Insights: Article

You’ve Been Named as a Personal Representative to an Estate, Now What?

By   Ava Archibald

July 27, 2015

Until you start planning for your own death or are named one, you are likely unaware of the title “personal representative of an estate,” let alone the responsibilities and duties attached to this title. Executor is the traditional term for a person named in a will and subsequently approved by the probate court to administer and distribute the property of a person who has died with a will. Personal representative is simply the modern term for executor, and the person has the same legal duties to collect the assets of the deceased, pay their creditors and distribute the remaining assets to their heirs or other beneficiaries.

Typically, if you have been named as a personal representative, it is because the deceased thought of you as trustworthy and competent to handle the wrapping up of their estate. Understandably, people generally choose a close loved one as their representative, and that means many people will likely be facing emotional turmoil at the same time they have become responsible for prompt attention to legal time constraints, specifically those related to tax reporting. Dealing with the loss of a loved one is difficult, but dealing with legal and tax matters during that time can make it more difficult, so a personal representative may want to retain a professional advisor to assist them in their duties.

Common duties for a personal representative include:

Creating a new entity: When a taxpayer passes away, a new entity is established and referred to as the taxpayer’s “estate.” The estate should apply for its own employer identification number (EIN) for tax filing purposes.

Notification requirements: The personal representative must also notify all payers of income to the decedent about the decedent’s death. This includes, but is not limited to: their employer, Social Security, financial institutions, life insurance or annuity companies and any pass-through entity such as a partnership or S corporation owned in whole or part by the decedent.

Asset holding during probate or administration: It is advisable to open an estate checking account as soon as possible to hold liquidated financial assets during the probate or administration process, and pay all final debts of the decedent or administration expenses. A probate is opened to transfer the decedent’s property that is not transferred according to beneficiary or “paid on death” designations or joint ownership. The Last Will and Testament is the controlling document. If the decedent died without a will, state law controls. A decedent may have created a trust agreement to hold assets at death; if so, the trust agreement becomes the controlling document of any asset titled in the name of the trust. You should be aware of the following types of assets that can be easily overlooked:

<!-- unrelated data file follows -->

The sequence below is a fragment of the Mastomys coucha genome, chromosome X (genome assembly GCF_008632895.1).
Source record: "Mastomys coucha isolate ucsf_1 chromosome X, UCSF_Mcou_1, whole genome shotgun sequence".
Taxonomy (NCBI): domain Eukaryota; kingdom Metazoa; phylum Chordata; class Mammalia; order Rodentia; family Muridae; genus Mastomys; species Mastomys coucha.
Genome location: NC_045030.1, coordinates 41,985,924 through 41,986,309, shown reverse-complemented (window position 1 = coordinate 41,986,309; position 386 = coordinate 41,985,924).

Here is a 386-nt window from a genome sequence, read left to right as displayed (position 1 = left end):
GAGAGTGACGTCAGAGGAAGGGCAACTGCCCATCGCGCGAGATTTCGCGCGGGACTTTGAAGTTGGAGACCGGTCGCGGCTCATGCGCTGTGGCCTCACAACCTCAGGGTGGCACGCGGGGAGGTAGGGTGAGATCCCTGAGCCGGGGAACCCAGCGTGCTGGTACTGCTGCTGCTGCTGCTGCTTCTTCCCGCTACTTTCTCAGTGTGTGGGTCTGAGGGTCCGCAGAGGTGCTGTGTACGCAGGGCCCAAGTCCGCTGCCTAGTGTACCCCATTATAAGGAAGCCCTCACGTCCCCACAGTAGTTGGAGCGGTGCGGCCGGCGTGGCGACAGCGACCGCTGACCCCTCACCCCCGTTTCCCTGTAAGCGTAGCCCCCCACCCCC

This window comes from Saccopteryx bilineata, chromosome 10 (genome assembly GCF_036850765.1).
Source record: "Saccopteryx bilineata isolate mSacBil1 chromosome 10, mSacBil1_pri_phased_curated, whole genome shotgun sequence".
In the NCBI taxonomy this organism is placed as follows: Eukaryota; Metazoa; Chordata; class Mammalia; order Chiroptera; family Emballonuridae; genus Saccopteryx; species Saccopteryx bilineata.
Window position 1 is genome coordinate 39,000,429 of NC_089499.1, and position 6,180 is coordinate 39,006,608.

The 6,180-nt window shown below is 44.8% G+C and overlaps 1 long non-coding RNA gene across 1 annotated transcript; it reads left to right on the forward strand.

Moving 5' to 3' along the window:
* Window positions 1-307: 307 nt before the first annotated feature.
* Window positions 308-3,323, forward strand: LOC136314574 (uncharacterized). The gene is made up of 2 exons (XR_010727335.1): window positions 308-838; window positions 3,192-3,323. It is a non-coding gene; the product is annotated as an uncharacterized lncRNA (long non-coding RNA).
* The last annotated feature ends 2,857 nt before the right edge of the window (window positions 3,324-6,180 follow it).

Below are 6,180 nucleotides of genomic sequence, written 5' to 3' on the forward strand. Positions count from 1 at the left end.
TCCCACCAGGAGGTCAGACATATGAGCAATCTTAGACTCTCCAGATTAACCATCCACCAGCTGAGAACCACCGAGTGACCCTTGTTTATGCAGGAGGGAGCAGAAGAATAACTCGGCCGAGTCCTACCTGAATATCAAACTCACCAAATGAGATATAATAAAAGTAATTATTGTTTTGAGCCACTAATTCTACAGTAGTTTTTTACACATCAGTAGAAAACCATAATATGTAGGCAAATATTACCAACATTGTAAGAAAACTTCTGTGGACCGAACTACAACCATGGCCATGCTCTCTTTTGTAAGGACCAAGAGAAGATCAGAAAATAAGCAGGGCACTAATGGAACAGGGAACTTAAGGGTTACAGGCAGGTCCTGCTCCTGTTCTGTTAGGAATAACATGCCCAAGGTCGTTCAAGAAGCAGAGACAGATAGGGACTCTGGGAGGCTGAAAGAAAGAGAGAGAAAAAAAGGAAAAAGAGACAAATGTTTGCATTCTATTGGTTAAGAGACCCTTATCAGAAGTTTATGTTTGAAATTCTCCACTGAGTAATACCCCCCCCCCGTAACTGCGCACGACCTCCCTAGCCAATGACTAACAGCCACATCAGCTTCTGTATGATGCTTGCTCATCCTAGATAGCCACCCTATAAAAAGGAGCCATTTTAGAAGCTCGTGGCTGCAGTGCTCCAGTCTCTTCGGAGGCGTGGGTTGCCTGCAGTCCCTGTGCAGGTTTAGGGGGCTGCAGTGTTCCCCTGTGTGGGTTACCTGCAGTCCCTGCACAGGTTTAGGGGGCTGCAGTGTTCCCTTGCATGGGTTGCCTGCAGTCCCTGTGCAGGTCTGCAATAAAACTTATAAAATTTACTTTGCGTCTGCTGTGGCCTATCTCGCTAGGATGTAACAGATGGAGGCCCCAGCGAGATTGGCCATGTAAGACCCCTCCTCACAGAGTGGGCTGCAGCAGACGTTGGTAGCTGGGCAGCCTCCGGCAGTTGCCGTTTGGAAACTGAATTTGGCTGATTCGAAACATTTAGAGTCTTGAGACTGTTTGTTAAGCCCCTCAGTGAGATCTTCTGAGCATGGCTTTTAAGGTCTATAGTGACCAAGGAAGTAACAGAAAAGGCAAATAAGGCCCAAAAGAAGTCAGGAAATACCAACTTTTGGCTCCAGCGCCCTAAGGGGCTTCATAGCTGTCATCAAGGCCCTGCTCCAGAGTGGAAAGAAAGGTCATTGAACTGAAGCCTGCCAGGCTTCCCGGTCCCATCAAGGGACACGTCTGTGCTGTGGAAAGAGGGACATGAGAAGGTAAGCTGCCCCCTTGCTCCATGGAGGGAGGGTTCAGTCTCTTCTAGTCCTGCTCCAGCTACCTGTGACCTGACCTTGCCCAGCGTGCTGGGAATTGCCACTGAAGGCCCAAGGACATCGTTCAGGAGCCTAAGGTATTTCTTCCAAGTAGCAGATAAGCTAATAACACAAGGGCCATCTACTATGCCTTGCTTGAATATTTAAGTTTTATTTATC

- Income tax refunds, overpayment of bills or prepaid deposits (damage deposits for rental property or utility deposits)
 - Collections (coins, stamps, etc.), antiques whose values are not recognized because they are thought to be junk, jewelry, precious gems, precious metals
 - Corporate share certificates, old life insurance policies for small amounts, notes or mortgages payable to the decedent, potential money owed that is in dispute, unpaid loans to loved ones and rights to  reimbursements under medical or longterm care policies
 - Real property in other counties, states or countries; time share contracts or recreation properties in other states

Timely filing the appropriate required tax returns:
Significantly important is the personal representative’s or survivor’s responsibility to file the tax return(s) for the deceased. The IRS and state revenue authorities might charge significant penalties for late filing. Although not all the following forms will be applicable, you should work with a professional advisor at the earliest convenience to determine the filing requirements and start collecting important information to ensure timely filing:

Tax Return Form Due Date
Income Tax Return(s) 1040 The final return is due April 15 of the year following death. Please note that you might be responsible for decedent’s prior year tax return(s) if they have not been filed by the date of death.
Fiduciary Income Tax Return 1041 15th day of the fourth month
following the close of the tax year
Estate Return 706 Nine months after the date of death
Gift Tax Return 709 Earlier of April 15 of the year
following gift OR Form 706 due date
Various State Returns Various Various

Further planning considerations:
Besides the foregoing concerns, a representative, specifically a surviving spouse, should be addressing other concerns without delay. These include, but are not limited to: projection of income tax for you and beneficiaries, update of your current estate plan and the restructuring of life insurance policies and investment accounts.

Finding a trusted advisor to assist you in being a personal representative can often help alleviate some of the stress in what is an emotional time and help ensure last wishes are carried out in the intended way.

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